One of David Cameron’s top advisers was yesterday accused of helping Bombardier’s rival win the Thameslink rail contract. Michael Queen is among the Prime Minister’s cosy inner circle of economic experts. But he is also chief of Europe’s biggest buyout firm 3i group, which was involved in German firm Siemens securing the £1.4billion deal to build carriages for the Brighton to Bedford line. The decision was a devastating blow to Bombardier and triggered the loss of 1,400 jobs – with thousands more at risk. It also emerged yesterday the chairman of 3i is Sir Adrian Montague, once dubbed the “government’s favourite fixer”, who is close to the Coalition too. The revelations yesterday prompted MPs, union leaders and workers to demand an independent review of the whole Thameslink tendering process. – Daily Mirror

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Axing libraries is cultural vandalism and a false economy

03/03/2011, 07:00:41 AM

by Sally Bercow

Being partial to an Indian, I’m rather fond of The Cinnamon Club in Westminster, although its astronomical prices (multiply your typical curry house bill by four) mean it’s necessarily a rare treat. Admittedly, I’m biased – I was mid tandoori pigeon when my partner (now husband) popped the question in the Cinnamon Club nine years ago. Nevertheless, as a quick Google search will testify, the restaurant has attracted rave reviews for its gourmet Indian cuisine, its service and, not least, its magnificent venue.

The Cinnamon Club has Westminster city council to thank for its success, even if only in small part and inadvertently at that. In 1998, the Tories shut down and sold off Westminster library in Great Smith Street, one of London’s oldest public libraries. The grade II listed building was then beautifully renovated and The Cinnamon Club arose, phoenix like, in its magnificent, imposing space. In the meantime, Westminster council relocated the library (now known as St James’s) just up the road and it has proved hugely popular with local residents, workers and schools alike.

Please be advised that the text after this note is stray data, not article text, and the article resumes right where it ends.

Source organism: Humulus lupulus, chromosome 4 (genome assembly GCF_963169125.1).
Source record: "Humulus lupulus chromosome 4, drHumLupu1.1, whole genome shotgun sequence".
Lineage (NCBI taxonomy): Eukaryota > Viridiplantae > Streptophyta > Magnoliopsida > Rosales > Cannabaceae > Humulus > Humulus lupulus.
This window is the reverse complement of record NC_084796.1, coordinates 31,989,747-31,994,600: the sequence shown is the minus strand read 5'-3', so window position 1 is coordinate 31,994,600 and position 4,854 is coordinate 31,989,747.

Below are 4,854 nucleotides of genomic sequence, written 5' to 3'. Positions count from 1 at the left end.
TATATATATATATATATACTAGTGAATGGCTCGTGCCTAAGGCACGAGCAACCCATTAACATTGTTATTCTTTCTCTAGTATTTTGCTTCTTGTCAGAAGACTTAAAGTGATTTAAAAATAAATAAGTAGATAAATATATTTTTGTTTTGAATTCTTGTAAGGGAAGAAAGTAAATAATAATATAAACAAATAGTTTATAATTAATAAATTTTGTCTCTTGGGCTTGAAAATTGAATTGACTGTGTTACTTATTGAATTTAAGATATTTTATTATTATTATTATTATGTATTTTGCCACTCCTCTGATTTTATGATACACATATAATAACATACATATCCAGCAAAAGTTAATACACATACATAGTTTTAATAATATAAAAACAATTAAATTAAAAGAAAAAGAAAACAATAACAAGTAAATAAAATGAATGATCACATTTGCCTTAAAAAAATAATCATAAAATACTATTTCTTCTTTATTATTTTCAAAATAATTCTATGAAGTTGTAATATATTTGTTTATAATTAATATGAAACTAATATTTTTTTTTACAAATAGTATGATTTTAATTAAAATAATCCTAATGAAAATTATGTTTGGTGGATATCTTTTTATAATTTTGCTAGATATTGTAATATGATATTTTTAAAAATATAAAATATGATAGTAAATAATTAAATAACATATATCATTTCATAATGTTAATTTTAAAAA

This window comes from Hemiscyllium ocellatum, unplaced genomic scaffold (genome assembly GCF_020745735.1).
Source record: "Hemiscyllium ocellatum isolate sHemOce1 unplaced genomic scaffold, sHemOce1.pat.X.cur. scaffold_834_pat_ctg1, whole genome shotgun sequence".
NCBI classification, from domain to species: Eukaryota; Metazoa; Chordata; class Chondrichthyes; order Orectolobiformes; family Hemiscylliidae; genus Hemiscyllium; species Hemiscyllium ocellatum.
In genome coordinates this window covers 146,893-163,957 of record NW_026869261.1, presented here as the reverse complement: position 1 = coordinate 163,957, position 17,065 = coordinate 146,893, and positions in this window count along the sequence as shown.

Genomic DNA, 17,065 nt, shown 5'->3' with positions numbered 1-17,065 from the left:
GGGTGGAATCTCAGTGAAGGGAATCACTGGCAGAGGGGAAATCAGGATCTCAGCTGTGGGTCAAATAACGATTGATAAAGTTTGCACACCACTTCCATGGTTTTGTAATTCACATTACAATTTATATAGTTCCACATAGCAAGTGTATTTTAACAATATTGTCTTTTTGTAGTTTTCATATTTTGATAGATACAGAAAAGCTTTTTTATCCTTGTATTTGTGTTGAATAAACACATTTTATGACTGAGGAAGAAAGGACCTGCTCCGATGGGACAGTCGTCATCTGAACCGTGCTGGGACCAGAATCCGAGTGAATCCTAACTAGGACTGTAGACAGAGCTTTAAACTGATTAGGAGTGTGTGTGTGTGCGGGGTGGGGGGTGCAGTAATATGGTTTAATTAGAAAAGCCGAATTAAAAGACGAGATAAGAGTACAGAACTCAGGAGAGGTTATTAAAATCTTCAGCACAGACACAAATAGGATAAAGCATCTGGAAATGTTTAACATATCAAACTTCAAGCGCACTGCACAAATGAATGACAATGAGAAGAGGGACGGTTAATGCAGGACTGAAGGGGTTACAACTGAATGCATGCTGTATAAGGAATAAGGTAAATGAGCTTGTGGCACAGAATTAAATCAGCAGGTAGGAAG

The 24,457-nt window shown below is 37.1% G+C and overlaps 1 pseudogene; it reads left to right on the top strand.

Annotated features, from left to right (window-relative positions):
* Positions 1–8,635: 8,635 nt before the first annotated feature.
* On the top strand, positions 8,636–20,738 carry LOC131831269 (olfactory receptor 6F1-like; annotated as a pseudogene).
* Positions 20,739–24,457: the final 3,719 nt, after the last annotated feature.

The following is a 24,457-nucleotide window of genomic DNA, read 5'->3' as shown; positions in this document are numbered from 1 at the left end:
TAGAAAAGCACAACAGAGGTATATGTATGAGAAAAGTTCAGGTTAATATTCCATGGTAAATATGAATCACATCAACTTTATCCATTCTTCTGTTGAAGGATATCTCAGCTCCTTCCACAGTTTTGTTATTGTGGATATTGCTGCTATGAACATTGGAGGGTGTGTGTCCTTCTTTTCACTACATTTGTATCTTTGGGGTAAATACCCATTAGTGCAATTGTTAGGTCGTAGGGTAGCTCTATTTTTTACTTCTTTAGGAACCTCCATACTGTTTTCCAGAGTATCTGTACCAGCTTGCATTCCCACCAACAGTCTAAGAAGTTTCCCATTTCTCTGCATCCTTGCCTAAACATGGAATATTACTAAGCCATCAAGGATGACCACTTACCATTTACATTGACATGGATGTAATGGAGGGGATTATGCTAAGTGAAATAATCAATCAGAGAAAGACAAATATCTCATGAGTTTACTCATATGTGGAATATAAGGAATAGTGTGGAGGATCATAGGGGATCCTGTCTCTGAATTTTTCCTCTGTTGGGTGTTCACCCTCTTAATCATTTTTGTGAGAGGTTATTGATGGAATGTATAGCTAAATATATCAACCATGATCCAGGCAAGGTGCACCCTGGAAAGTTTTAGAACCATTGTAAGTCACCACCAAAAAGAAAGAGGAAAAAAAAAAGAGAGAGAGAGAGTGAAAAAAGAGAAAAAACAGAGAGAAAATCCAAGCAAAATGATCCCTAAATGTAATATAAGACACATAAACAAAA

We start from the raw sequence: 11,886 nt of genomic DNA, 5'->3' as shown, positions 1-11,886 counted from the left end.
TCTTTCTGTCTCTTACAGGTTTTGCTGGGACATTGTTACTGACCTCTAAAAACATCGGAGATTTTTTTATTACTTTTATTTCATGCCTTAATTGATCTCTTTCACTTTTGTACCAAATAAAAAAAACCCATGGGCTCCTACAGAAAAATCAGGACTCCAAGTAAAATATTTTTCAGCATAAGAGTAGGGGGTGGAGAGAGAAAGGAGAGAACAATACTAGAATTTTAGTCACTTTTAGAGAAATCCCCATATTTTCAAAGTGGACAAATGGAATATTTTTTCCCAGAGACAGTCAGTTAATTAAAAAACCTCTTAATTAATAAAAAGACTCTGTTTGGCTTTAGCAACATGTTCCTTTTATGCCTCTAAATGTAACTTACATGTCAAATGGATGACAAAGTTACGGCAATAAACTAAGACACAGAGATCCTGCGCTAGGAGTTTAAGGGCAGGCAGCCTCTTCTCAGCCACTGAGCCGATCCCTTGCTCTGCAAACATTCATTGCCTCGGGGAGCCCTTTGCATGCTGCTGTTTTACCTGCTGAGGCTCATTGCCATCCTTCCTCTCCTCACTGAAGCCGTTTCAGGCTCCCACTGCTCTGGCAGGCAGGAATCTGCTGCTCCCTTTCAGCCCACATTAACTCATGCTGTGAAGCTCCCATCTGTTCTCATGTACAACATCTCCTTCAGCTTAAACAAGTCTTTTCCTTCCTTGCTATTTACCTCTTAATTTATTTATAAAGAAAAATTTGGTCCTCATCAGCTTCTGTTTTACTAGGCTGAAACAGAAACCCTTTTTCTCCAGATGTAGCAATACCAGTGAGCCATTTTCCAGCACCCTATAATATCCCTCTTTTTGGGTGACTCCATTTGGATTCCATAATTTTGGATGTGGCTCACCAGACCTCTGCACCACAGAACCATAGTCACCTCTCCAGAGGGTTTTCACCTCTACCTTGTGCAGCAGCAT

Last night, however, Westminster council voted to close St James’s Library, as of September this year. I’ve no idea if another destination restaurant will eventually arise from its ashes and, although I like eating out as much as the next person, frankly I don’t care. Like councils up and down the country, Westminster is committing an act of civic vandalism; closing libraries (over 400 are under threat nationwide) will inflict tremendous – and irreversible – damage on local communities.

The sad fact is that, thanks to the Tory-led government – in the shape of Eric Pickles – local authorities are being forced to cut too fast and too deep and, in doing so, many clearly regard libraries as an easy target. “Aha” cries your defensive local councillor “but if not libraries, what would you cut instead”? (more…)